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    How To Make The President's Visit To India More Than A Public Display Of Affection

    Thanks to the vision and foresight of Democrats and Republicans in the United States and of the Congress and the Bharatiya Janata Parties in India, hors d'oeuvres have been served and we have finally been invited to dinner.

    When President Obama travels to India next week to be the chief guest at the country's Republic Day celebrations, he'll be the first American president to receive the honor. Prime Minister Narendra Modi's invitation in itself is groundbreaking, because even though the India-U.S. relationship has transformed over the past decade, the legacy of mistrust established during the Cold War and into the early 1990s made it difficult for many Indian politicians to publicly affirm the depth of the partnership.

    In some ways, Modi's invite is akin to being invited to meeting your significant other's parents for dinner after several years of courtship. And more importantly for India's role in the world, the invitation is a sign that India's foreign policy is taking a new path, one that doesn't rely on the non-alignment trajectory of the past, but highlights India's vision for the future.

    The visit presents an opportunity for the United States to match India's public embrace with some fresh ideas of our own. Trade, defense, and climate and energy will be high on the agenda, as it should be for the two leaders. But I also believe the United States and India must find ways to undo some of the mistrust that remains in order to take this partnership to the next level.

    In 1994, when we established the Congressional India Caucus I don't think anyone could have imagined the transformation that has occurred in the U.S.-India relationship. This evolution will be front and center on Monday, when President Obama and Prime Minister Modi will watch the display of Indian military hardware parade down Delhi's Rajpath Boulevard. Though historically the majority of India's arms were supplied by Russia, Washington surpassed Moscow as India's top arms supplier in 2013, with $1.9 billion in sales to New Delhi.

    Since 2005, when the U.S. and India signed a 10-year defense framework agreement – and I hope the agreement's renewal is announced during the visit -- there has been steady progress in the defense relationship. Our governments now engage in regular defense dialogues; India does more military exercises with the United States than with any other country; and by some estimates, India will need to procure upwards of $100 billion in military hardware over the next decade, providing many opportunities for job-creating exports from the U.S.

    But in order to advance the partnership, we must move beyond the supplier-purchaser dynamic and support India's desire to establish an indigenous defense capability through the proposed Defense Trade and Technology Initiative (DTTI). The DTTI, which focuses on the co-production and co-development of defense technologies, represents a significant shift in U.S. thinking about technology transfers to India. It is my hope that the President's trip can result in an announcement of our first co-production initiative. This will not be easy, but increasing cooperation and interdependence between our militaries will result in a U.S.-India relationship of greater consequence.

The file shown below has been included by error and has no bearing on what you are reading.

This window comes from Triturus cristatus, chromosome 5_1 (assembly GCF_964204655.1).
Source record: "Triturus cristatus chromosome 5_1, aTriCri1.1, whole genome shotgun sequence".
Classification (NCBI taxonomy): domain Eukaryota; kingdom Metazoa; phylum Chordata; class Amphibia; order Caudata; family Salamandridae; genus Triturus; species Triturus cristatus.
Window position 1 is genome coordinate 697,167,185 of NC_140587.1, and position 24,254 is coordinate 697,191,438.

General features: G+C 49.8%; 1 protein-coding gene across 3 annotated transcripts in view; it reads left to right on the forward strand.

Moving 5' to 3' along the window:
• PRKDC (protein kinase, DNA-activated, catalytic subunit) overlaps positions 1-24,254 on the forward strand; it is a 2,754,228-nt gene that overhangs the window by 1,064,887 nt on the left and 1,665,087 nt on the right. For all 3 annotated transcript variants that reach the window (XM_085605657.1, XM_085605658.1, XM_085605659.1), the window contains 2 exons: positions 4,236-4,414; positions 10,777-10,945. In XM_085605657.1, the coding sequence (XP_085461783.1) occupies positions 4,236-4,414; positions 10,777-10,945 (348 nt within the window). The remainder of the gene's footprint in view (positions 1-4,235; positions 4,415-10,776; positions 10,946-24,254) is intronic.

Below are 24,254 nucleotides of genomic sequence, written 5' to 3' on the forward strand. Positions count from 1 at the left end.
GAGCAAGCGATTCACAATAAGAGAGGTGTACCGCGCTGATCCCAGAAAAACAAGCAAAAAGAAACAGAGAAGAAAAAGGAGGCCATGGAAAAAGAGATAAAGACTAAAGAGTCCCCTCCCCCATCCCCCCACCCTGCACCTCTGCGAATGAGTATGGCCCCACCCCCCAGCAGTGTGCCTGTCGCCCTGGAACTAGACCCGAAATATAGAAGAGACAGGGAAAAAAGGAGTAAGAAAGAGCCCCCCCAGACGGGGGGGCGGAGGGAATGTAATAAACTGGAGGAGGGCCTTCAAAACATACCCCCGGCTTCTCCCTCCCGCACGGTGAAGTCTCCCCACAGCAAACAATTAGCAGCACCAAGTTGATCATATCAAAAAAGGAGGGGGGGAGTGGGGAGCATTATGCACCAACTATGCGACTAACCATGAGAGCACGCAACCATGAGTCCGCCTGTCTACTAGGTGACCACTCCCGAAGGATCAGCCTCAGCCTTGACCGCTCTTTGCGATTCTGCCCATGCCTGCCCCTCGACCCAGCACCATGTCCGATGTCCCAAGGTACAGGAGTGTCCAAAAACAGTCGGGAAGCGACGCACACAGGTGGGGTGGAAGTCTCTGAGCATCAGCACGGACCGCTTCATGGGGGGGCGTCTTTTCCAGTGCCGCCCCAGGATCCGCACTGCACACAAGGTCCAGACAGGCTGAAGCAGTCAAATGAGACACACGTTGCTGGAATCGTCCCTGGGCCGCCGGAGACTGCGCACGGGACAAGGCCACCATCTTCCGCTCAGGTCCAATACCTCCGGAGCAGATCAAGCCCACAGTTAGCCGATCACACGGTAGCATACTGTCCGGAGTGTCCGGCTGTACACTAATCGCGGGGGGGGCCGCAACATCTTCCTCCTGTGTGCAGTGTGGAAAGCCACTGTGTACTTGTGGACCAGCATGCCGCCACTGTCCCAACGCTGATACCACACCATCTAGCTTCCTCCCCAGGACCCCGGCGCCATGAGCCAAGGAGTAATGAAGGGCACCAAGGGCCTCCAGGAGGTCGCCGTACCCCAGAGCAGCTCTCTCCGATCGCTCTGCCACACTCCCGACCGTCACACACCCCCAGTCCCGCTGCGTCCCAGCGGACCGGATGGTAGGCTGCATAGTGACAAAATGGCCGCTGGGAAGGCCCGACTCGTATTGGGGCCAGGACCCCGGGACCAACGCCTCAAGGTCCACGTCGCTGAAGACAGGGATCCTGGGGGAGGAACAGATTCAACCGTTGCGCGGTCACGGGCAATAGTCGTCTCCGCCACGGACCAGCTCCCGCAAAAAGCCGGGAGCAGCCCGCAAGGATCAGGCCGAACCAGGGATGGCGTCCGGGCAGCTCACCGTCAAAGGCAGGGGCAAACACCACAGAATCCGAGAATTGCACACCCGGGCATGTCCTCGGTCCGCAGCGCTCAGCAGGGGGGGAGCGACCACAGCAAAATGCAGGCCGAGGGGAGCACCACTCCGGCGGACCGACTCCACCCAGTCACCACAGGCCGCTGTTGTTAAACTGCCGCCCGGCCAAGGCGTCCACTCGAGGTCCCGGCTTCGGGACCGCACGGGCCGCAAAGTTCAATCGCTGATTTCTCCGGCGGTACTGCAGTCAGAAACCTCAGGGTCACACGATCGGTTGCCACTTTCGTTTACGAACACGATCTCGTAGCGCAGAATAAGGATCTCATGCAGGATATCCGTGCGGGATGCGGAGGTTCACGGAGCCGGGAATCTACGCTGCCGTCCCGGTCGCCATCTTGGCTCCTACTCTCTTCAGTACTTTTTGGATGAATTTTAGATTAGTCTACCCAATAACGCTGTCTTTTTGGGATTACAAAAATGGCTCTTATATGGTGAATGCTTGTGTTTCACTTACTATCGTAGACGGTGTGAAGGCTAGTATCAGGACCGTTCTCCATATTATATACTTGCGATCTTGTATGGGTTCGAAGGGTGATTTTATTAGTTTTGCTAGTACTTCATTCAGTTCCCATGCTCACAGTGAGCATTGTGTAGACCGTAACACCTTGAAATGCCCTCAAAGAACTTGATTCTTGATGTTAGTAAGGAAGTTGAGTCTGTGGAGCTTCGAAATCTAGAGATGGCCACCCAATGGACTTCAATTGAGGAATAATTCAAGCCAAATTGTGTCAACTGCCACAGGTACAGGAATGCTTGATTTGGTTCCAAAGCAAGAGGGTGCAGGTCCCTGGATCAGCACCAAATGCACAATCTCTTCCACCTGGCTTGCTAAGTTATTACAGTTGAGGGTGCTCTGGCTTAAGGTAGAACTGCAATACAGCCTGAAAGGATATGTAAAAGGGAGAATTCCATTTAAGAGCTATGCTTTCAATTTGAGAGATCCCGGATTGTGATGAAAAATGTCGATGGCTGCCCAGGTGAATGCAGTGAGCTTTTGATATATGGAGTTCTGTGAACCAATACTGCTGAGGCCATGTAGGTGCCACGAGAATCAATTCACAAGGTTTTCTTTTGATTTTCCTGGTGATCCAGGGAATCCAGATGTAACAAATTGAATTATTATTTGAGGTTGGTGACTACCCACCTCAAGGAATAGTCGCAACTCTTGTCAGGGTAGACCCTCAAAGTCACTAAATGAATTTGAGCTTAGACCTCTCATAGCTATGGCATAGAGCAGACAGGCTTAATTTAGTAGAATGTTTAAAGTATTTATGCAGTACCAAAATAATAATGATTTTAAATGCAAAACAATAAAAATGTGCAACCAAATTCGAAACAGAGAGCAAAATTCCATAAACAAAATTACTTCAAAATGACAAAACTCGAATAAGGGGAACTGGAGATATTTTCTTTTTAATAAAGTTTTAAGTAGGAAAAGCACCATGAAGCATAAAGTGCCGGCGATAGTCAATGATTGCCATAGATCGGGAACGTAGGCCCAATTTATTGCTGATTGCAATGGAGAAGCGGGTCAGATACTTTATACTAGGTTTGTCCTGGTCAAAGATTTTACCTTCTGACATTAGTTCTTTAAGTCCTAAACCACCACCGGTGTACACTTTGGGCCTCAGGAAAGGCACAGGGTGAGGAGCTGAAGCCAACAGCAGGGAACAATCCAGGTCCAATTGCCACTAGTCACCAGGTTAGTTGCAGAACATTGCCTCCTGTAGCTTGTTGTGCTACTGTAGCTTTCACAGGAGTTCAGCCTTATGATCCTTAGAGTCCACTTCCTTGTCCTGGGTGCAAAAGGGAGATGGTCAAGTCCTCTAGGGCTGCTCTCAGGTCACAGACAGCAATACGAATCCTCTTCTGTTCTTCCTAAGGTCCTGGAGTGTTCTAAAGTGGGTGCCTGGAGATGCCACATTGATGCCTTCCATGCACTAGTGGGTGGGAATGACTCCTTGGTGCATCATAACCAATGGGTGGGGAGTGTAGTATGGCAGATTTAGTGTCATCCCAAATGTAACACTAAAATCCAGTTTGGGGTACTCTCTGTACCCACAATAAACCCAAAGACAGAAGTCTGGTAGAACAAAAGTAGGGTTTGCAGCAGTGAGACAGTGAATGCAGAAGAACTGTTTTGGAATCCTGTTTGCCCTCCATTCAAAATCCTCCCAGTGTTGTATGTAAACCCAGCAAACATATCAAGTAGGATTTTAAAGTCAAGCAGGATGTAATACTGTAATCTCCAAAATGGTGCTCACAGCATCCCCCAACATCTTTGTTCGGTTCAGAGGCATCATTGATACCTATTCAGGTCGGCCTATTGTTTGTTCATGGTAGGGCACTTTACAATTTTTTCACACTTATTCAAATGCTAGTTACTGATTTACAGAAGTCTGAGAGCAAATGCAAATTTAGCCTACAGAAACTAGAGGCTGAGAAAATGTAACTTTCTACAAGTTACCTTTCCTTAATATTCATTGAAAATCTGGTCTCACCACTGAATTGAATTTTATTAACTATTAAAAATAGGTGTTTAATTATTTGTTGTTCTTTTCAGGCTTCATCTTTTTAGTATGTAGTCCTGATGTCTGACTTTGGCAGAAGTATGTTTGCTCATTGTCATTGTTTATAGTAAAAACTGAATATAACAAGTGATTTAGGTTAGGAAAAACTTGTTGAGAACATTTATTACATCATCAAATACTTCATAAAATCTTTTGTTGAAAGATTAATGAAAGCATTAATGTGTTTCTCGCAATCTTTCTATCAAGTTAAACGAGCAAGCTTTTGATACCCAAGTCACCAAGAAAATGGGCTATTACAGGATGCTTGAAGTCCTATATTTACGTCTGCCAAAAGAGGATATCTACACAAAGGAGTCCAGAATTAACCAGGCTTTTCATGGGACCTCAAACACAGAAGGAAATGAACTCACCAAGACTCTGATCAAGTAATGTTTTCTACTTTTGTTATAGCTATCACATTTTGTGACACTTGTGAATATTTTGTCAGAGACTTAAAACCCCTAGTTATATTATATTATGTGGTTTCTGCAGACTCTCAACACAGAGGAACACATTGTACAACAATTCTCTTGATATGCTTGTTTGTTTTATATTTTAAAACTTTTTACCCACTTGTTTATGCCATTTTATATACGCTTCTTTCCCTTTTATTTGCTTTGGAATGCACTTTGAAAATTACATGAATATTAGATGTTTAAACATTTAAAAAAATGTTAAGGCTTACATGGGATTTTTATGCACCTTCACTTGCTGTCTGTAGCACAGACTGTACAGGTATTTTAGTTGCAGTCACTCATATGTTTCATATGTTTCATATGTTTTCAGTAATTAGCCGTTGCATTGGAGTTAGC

And as we look to India to play a larger role globally, we must engage with New Delhi on a variety of regional issues. In Asia, with India's engagement eastward and the U.S. role as a Pacific power, I believe our national security interests naturally align. The U.S. and India should join with the other democracies of the region, including Japan and Australia, and restart the quadrilateral process.

    Additionally, an India that is well-integrated into the economic architecture of the Asia Pacific region is good for the United States and the region. We should seek a formal role for India in the Asia-Pacific Economic Cooperation (APEC) forum. This will not only strengthen APEC by bringing in one of the most dynamic economies in the region, but it would help the Indians become a positive contributor to and a guarantor of APEC's high standards on trade and investment.

    Beyond its near neighborhood, we should expand cooperation with India in other parts of the world, including in the Americas, whether it is creating a trilateral dialogue between the United States, India and some of our Pacific Alliance partners, or working with the Organization of American States (where India is an observer state) to ensure that a senior level Indian official is invited to events surrounding the Summit of the Americas which will be held in Panama this April.

    When it comes to building trust, it's time the U.S. address the longstanding issue of our aid to Pakistan, who India believes continues to support terrorist groups that attack India. Though India should not have a veto over American foreign assistance programs, I do believe the U.S. can do more to address India's legitimate concern over Pakistan-based terrorist groups like Lashkar-e-Tayyiba (LET) that continue to operate with virtual impunity.

    The transformation that is occurring in the U.S.-India relationship has been years in the making. All is not perfect. We will continue to have challenges and find areas where our interests diverge. But thanks to the vision and foresight of Democrats and Republicans in the United States and of the Congress and the Bharatiya Janata Parties in India, hors d'oeuvres have been served and we have finally been invited to dinner.

    Rep. Eliot Engel (D-NY) is the Ranking Member of the Committee on Foreign Affairs in the U.S. House of Representatives

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